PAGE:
Undergraduate Intern University of Southern California & California State University - Fullerton Compton, California
This abstract has been invited to present during the Better Patient Outcomes through Diversity Platform poster session
Rationale: To explore temporal lobe epilepsy (TLE) disease duration (DD) with cognitive performances across multiple domains in a unique, primarily immigrant, Spanish-speaking cohort living in the U.S. Methods: Retrospective analysis of neuropsychological exams of Spanish-speaking people with intractable TLE was done to explore the relationship of DD of TLE with cognitive functioning. The Neuropsychological Screening Battery for Hispanics (Ponton, 1996) was part of a comprehensive presurgical evaluation. Intellect, attention, processing speed, language, visuospatial, visual memory, verbal learning and memory, executive functioning and fine motor dexterity were measured. Subtest raw scores were converted to z-scores using education-based normative data (Ponton, 2001). Pearson's correlations were used to explore the relationship of DD on cognitive performance. The cohort was divided into three DD groups; 1 - 20 years (G1, n = 8), 21 - 30 years (G2, n = 10), and 31+ years (G3, n = 8) allow ANOVA analyses to explore the impact on cognition across different DD subgroups. Results: Spanish-speaking participants (n=26), mostly female (54%), had a mean age of 36-years and a mean reported level of education of eight years. Mean DD was 26.7 years.
Pearson’s correlations yielded significant, negative correlations. Longer DD was associated with poorer neuropsychological performances across select cognitive domains. Specific domains and respective subtests included: Intelligence, (Raven’s Progressive Matrices - a nonverbal test of intelligence; r (24) = -0.54, p < 0.01); Processing Speed (Color Trails 1, r (24) = -0.48, p = 0.01); Executive Functioning (Colors Trails 2, r (24) = -0.44, p = 0.02); Visuospatial (Rey Complex Figure Test [RCFT] Copy, r (24) = -0.47, p = 0.01 and Block Design, r (24) = -0.39, p = 0.04); Verbal Learning and Memory (WHO-AVLT Trial 5 - verbal learning, r (24) = -0.39, p = 0.05 and Trial 7 - short-delay verbal memory, r (24) = -0.38, p = 0.05).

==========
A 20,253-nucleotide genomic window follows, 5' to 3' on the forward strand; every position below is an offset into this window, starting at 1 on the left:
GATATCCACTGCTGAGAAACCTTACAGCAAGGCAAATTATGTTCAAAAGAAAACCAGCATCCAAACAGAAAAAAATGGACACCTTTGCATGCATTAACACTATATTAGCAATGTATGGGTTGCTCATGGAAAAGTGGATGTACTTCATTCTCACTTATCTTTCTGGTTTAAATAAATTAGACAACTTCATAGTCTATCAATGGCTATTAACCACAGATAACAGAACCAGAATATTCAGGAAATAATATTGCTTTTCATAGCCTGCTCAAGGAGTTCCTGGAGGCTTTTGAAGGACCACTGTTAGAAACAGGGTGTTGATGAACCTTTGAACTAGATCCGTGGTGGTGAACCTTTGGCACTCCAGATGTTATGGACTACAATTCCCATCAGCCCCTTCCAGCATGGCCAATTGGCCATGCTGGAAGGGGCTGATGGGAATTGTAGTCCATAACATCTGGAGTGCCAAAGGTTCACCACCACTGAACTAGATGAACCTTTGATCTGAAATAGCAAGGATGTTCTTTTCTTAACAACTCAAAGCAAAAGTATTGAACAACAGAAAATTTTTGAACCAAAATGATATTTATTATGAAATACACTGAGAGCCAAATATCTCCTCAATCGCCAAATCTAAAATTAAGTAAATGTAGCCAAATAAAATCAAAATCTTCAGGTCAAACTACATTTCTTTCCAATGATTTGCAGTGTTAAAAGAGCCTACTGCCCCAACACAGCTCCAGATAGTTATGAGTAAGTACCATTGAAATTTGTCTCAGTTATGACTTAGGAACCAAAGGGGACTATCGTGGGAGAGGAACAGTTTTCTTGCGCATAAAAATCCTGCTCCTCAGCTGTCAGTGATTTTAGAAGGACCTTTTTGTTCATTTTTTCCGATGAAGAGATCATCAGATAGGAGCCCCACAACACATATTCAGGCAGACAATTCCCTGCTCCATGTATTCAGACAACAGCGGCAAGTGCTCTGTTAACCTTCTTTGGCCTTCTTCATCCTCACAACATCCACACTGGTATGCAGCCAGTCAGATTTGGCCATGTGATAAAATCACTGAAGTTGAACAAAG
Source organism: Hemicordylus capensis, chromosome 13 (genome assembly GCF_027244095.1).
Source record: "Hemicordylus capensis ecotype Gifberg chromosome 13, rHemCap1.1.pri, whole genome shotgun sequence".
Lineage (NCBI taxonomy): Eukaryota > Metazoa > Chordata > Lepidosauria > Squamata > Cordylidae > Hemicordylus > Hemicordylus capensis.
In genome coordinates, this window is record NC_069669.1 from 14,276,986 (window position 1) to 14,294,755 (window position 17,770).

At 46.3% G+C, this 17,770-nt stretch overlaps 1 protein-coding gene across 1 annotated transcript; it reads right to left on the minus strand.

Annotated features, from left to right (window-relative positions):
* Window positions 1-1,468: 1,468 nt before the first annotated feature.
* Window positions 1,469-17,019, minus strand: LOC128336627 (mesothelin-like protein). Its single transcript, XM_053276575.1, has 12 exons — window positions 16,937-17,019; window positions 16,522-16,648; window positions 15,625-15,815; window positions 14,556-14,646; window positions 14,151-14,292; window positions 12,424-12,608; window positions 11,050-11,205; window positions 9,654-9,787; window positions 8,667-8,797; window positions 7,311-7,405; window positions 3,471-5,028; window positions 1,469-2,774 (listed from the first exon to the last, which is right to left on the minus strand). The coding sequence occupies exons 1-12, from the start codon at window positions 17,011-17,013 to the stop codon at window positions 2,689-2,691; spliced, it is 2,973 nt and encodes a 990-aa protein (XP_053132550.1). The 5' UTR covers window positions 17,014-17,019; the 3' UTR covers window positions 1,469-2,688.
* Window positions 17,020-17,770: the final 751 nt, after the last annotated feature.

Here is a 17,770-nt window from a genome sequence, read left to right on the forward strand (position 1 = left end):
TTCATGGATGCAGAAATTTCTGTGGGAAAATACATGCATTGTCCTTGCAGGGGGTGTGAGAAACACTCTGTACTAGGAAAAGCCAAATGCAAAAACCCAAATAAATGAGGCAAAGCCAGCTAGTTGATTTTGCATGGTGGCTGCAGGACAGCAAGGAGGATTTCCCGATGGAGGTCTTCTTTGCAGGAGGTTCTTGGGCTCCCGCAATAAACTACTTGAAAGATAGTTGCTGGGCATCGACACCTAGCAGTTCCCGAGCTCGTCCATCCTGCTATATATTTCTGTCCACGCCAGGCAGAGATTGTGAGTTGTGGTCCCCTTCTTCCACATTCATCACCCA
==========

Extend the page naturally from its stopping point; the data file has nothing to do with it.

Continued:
ANOVA results were significant on the Raven’s, F (2, 23) = 8.4, p = 0.001), with G1 (M = 0.26, SD = 0.60) scores significantly higher than both G2 (M = -1.02, SD = 0.95) and G3 (M = -1.00, SD = 0.47). WHO-AVLT Trial 5, was significant, F, (2, 23) = 4.39, p = 0.002), with G1 (M = 0.17, SD = 0.51) scores significantly higher than G3 (M = -1.06, SD = 0.87), and trending higher than G2 (M = -0.82, SD = 1.10). WHO-AVLT Trial 7 was significant, F (2, 23) = 4.35, p = 0.02), with G1 (M = -0.06, SD = 1.43) higher than G2 (M = -1.59, SD = 1.08) and G3 (M = -1.56, SD = 1.12). ANOVA results for remaining subtests revealed similar, trending results (i.e., p < 0.1) on select measures of delayed memory, language, attention, processing speed, visuospatial and motor dexterity. Conclusions: Longer DD of TLE negatively impacts performance in multiple cognitive domains in a unique, Spanish-speaking, primarily immigrant cohort living in the U.S. This relationship has not been well studied in this population. Results were consistent with previous research that was largely done with English-speaking cohorts of the majority population. Significant and trending patterns suggested that DD of < 20 years was associated with statistically better performance than groups with DDs > 21 years. Declines of intelligence, verbal learning and short-term memory recall reduced to clinically impaired levels. Processing speed, executive functioning and visuospatial scores also declined with longer DD; however, these domains were relatively spared, or clinically intact (i.e., > 9th percentile). This study was limited by a small sample. Larger, prospective studies are encouraged to rule out a critical DD of TLE that negatively impacts neuropsychological functioning after 20 years and to characterize functional limitations associated with DD in this population. Funding: Please list any funding that was received in support of this abstract.: None.